Kinetic measurements as well as B3LYP/ and MP2/6-31G(d,p)
calculations provide evidence that carbonyl
oxides formed in the gas-phase ozonolysis of alkylated alkenes are an
important source of OH radicals. In the
gas-phase ozonolysis of propene, cis-2-butene,
trans-2-butene, tetramethylethene, and isoprene, 18, 17, 24,
19% OH radicals (relative to reacted ozone, error margin ≤4%) are
measured using CO as a scavenger for OH. The
quantum chemical calculations show that OH radical production depends
on syn positioned methyl (alkyl) groups
and their interaction with the terminal O atom of a carbonyl oxide.
For example, in the gas-phase ozonolysis of
ethene only 5% OH radicals are measured while for a carbonyl oxide
with syn-positioned methyl (alkyl) group, a
much larger amount of OH radicals is formed. This is due to the
fact that 1,4 H migration and the formation of an
intermediate hydroperoxy alkene, that is prone to undergo OO bond
cleavage, is energetically more favorable than
isomerization to dioxirane. In the case of syn-methyl,
dimethyl, and isopropenyl carbonyl oxide calculated
enthalpies at 298 K are 14.8, 14.4, and 15.5 kcal/mol compared to the
corresponding dioxirane isomerization barriers
of 23.8, 21.4, and 23.0 kcal/mol, respectively. The OO cleavage
reactions of the hydroperoxy alkenes formed in
these cases are just 11, 12.8, and 10.3 kcal/mol.
Neoangiogenesis is required for tumor development and progression. Many solid tumors induce vascular proliferation by production of angiogenic factors, prominently vascular endothelial growth factor (VEGF). Because nutrition is a causative factor for tumor prevention and promotion, we determined whether secondary plant constituents, i.e., flavonoids, tocopherols, curcumin, and other substances regulate VEGF in human tumor cells in vitro. VEGF release (concurrent with synthesis) from MDA human breast cancer cells and, for comparison, U-343 and U-118 glioma cells was measured by ELISA. Of 21 compounds tested, 9 showed significant inhibitory activity at 0.1 micromol/L in MDA human breast cancer cells. The rank order of inhibitory potency was naringin > rutin > alpha-tocopheryl succinate (alpha-TOS) > lovastatin > apigenin > genistein > alpha-tocopherol >or= kaempferol > gamma-tocopherol; chrysin and curcumin were inactive except at a concentration of 100 micromol/L. Glioma cells were similarly sensitive, with U343 more than U118, especially for alpha-TOS and tocopherols. Among the tocopherol derivatives, alpha-TOS (0.1 micromol/L) was the most effective in reducing VEGF release. Overall, the glycosylated flavonoids (i.e., naringin, a constituent of citrus fruits, and rutin, a constituent of cranberries) induced the greatest response to treatment at the lowest concentration in MDA human breast cancer cells. Inhibition of VEGF release by flavonoids, tocopherols, and lovastatin in these models of neoplastic cells suggests a novel mechanism for mammary cancer prevention.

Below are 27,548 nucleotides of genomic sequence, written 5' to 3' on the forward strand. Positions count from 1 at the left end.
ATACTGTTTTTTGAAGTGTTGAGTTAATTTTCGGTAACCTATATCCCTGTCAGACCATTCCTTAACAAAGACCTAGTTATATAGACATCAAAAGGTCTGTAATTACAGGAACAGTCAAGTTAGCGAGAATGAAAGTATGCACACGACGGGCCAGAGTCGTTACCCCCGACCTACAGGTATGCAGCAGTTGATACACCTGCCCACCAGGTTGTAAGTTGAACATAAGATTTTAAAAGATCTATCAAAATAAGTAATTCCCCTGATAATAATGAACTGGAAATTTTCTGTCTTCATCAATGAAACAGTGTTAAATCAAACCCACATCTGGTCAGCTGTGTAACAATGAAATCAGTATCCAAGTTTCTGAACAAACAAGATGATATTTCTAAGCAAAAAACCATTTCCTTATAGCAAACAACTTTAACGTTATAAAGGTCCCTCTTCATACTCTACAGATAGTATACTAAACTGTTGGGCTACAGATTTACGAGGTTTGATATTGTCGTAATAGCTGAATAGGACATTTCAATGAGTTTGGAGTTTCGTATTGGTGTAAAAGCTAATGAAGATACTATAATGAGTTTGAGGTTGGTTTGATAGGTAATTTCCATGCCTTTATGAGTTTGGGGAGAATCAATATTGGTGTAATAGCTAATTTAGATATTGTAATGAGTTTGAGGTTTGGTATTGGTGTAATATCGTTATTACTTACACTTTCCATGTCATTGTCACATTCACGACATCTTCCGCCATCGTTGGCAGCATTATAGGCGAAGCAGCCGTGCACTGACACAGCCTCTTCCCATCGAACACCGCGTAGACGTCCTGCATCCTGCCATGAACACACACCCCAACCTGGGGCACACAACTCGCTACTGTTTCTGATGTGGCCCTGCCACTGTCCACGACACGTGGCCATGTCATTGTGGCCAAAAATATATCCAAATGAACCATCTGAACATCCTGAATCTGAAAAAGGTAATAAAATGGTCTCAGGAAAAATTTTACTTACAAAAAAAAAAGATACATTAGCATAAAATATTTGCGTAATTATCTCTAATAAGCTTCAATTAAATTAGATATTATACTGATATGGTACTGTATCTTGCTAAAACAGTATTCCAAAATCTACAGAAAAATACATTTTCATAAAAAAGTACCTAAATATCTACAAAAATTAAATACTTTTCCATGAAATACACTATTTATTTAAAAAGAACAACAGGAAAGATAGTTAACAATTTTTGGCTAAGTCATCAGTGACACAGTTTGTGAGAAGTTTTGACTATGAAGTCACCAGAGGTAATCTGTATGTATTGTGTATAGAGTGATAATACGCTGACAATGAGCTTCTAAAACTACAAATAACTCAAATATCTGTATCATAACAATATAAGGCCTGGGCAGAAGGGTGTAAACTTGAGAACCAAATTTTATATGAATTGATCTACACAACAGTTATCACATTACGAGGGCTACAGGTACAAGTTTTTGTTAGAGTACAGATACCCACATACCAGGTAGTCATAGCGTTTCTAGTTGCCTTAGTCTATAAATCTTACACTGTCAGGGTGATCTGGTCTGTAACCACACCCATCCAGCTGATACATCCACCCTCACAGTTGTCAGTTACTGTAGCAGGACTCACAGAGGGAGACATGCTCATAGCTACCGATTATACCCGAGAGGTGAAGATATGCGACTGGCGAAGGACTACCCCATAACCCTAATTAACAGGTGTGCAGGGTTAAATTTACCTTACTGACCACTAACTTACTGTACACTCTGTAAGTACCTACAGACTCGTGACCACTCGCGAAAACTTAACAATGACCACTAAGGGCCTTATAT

Significant gas phase bromine enrichment is experimentally verified on flowing gaseous HOBr over ice surfaces doped with sodium halides of sea salt composition. It is argued that formation of Br,Cl-in the condensed phase followed by its dissociation with release of Br, into the gas phase accounts for this phenomenon.
The development of a computer-controlled electrochemical impedance spectrometer, based on a Fourier transform algorithm is described. Together with a fast potentiostat the system can be used in the frequency range 1 mHz to 100 kHz. The perturbation signal is a superposition of sine waves with properly chosen frequencies. The overall measurement time is limited only by the lowest frequency in the spectrum and by the data transfer to the computer, thus, time-resolved impedance spectra measurements can be performed. The principle of operation and technical details are presented and discussed.
Adsorption of electron acceptors on partially reduced TiO2 leads to the localization of mobile conduction band electrons which is indicated by the appearance of an ESR signal with g = 2.003. The localization process is accompanied by an electron transfer from donor centers in reduced TiO2 (Ti3+ ions) to adsorbed molecules. The ESR spectra show a decrease of the Ti3+ signal intensity at gr -1.96. Additionally, in the case of O2, SO2 and C6H5NO2 adsorption, the ESR signals of the respective anion radicals are observed. Illumination of samples with an electron acceptor adsorbed enhances the g - 2.003 signal. The activation energy corresponding to the temperature dependence of the localization process has been determined to be ~ 1 kcal/mole in the temperature range - 140 to - 40 °C. In the case of O2 and N2O the signal at g = 2.003 could be annihilated chemically by using propylene which reacted with the adsorbed electron acceptor and thus removed the species which reduced the electron mobility
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